[0015]FIG. 2 schematically illustrates a semiconductor structure 200, which may be formed using a system in accordance with the present invention (e.g., system 100). Structure 200 includes a monocrystalline substrate 202, an accommodating buffer layer 204 comprising a monocrystalline material, a monocrystalline oxygen-doped material layer 206 and a monocrystalline material layer 208. In this context, the term “monocrystalline” shall have the meaning commonly used within the semiconductor industry. The term shall refer to materials that are a single crystal or that are substantially a single crystal and shall include those materials having a relatively small number of defects such as dislocations and the like as are commonly found in substrates of silicon or germanium or mixtures of silicon and germanium and epitaxial layers of such materials commonly found in the semiconductor industry.

[0016] In accordance with one embodiment of the invention, structure 200 also includes an amorphous interface layer 210 positioned between substrate 202 and accommodating buffer layer 204. Structure 200 may also include a template layer 212 between the accommodating buffer layer and monocrystalline oxygen-doped material layer 206 and/or a template layer (not shown) between the substrate and the accommodating buffer layer. As will be explained more fully below, the template layers help to initiate the growth of a monocrystalline material layer overlying another layer.

[0017] Substrate 202, in accordance with an embodiment of the invention, is a monocrystalline semiconductor or compound semiconductor wafer, preferably of large diameter such as, for example, at least approximately 200 mm in diameter and possibly at least approximately 300 mm in diameter. The wafer can be of, for example, a material from Group IV of the periodic table, and preferably a material from Group IVB, e.g., Carbon, Silicon, etc. Examples of Group IV semiconductor materials include silicon, germanium, mixed silicon and germanium, mixed silicon and carbon, mixed silicon, germanium and carbon, and the like. Preferably substrate 202 is a wafer containing silicon or germanium, and most preferably is a high quality monocrystalline silicon wafer as used in the semiconductor industry. Accommodating buffer layer 204 is preferably a monocrystalline oxide material epitaxially grown on the underlying substrate. In accordance with one embodiment of the invention, amorphous interface layer 210 is grown on substrate 202 at the interface between substrate 202 and the growing accommodating buffer layer 204 by the oxidation of substrate 202 during the growth of layer 204. The amorphous interface layer serves to relieve strain that might otherwise occur in the monocrystalline accommodating buffer layer 204 as a result of differences in the lattice constants of the substrate and the buffer layer. As used herein, lattice constant refers to the distance between atoms of a unit cell measured in the plane of the surface. If such strain is not relieved by the amorphous intermediate layer, the strain may cause defects in the crystalline structure of the accommodating buffer layer. Defects in the crystalline structure of the accommodating buffer layer, in turn, would make it difficult to achieve a high quality crystalline structure in monocrystalline oxygen-doped material layer 206 and, hence, monocrystalline material layer 208.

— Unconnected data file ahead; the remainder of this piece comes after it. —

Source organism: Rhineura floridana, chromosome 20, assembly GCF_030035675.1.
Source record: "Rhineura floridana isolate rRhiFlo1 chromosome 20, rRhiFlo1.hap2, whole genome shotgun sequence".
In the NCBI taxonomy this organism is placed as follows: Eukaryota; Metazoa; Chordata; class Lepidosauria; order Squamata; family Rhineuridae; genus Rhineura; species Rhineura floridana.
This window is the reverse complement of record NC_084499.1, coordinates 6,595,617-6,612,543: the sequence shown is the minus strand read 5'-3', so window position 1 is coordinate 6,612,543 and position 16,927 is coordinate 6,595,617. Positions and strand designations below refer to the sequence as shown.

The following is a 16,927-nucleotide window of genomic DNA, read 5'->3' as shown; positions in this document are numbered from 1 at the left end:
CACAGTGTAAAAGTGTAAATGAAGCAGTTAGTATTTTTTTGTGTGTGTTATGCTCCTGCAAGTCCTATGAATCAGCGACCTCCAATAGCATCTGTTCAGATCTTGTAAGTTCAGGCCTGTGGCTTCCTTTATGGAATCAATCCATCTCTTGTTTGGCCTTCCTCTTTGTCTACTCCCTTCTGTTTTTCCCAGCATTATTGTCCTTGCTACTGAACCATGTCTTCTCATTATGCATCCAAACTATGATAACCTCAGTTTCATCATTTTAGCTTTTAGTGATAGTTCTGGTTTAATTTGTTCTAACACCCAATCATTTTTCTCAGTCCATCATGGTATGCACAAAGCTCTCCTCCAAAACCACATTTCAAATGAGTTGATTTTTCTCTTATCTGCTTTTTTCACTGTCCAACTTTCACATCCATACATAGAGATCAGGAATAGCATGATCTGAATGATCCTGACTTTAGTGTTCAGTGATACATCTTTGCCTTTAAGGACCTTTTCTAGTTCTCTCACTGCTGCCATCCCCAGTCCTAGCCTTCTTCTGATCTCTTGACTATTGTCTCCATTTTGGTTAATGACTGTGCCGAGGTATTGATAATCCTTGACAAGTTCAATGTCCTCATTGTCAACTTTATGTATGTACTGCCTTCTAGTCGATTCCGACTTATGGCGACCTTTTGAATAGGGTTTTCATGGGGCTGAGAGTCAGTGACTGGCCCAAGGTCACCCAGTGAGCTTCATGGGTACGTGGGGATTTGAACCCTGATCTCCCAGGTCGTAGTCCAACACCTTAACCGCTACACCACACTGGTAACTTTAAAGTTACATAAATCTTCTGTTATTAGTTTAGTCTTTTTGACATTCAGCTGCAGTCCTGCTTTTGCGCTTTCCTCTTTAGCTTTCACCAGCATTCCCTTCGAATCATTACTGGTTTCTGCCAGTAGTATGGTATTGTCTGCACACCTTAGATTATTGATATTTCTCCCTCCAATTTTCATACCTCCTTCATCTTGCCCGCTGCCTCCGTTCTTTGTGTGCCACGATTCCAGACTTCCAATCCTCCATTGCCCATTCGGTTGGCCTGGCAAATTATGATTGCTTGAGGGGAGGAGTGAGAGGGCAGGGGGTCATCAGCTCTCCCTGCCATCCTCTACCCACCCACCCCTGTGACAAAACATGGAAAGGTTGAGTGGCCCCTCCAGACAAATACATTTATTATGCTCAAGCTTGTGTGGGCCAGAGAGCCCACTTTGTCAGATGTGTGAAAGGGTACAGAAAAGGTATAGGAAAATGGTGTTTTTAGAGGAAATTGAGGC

[0018] Accommodating buffer layer 204 is preferably a monocrystalline oxide material selected for its crystalline compatibility with the underlying substrate and with the overlying material layer. For example, the material could be an oxide having a lattice structure closely matched to the substrate and to the subsequently applied monocrystalline material layer. Materials that are suitable for the accommodating buffer layer include metal oxides such as the alkaline earth metal titanates, alkaline earth metal zirconates, alkaline earth metal hafnates, alkaline earth metal tantalates, alkaline earth metal ruthenates, alkaline earth metal niobates, alkaline earth metal vanadates, alkaline earth metal tin-based perovskites, lanthanum aluminate, lanthanum scandium oxide, and gadolinium oxide. Most of these materials are insulators, although strontium ruthenate, for example, is a conductor. Generally, these materials are metal oxides, and more particularly, these metal oxides typically include at least two different metallic elements. In some specific applications, the metal oxides may include three or more different metallic elements.

[0019] Amorphous interface layer 210 is preferably an oxide formed by the oxidation of the surface of substrate 202, and more preferably is composed of a silicon oxide. The thickness of layer 210 is sufficient to relieve strain attributed to mismatches between the lattice constants of substrate 202 and accommodating buffer layer 204. Typically, layer 210 has a thickness in the range of approximately 0.5-5 nm.

[0020] The material for monocrystalline material layer 208 can be selected, as desired, for a particular structure or application. For example, the monocrystalline material of layer 208 may comprise a compound semiconductor which can be selected, as needed for a particular semiconductor structure, from any of the Group IIIA and VA elements (III-V semiconductor compounds), mixed III-V compounds, Group II(A or B) and VIA elements (II-VI semiconductor compounds), and mixed II-VI compounds. Examples include gallium arsenide (GaAs), gallium indium arsenide (GaInAs), gallium aluminum arsenide (GaAlAs), indium phosphide (InP), cadmium sulfide (CdS), cadmium mercury telluride (CdHgTe), zinc selenide (ZnSe), zinc sulfur selenide (ZnSSe), lead selenide (PbSe), lead telluride (PbTe), lead sulfide selenide (PbSSe), and the like. Monocrystalline material layer 208 may also comprise other semiconductor materials, metals, or other materials which are used in the formation of semiconductor structures, devices and/or integrated circuits.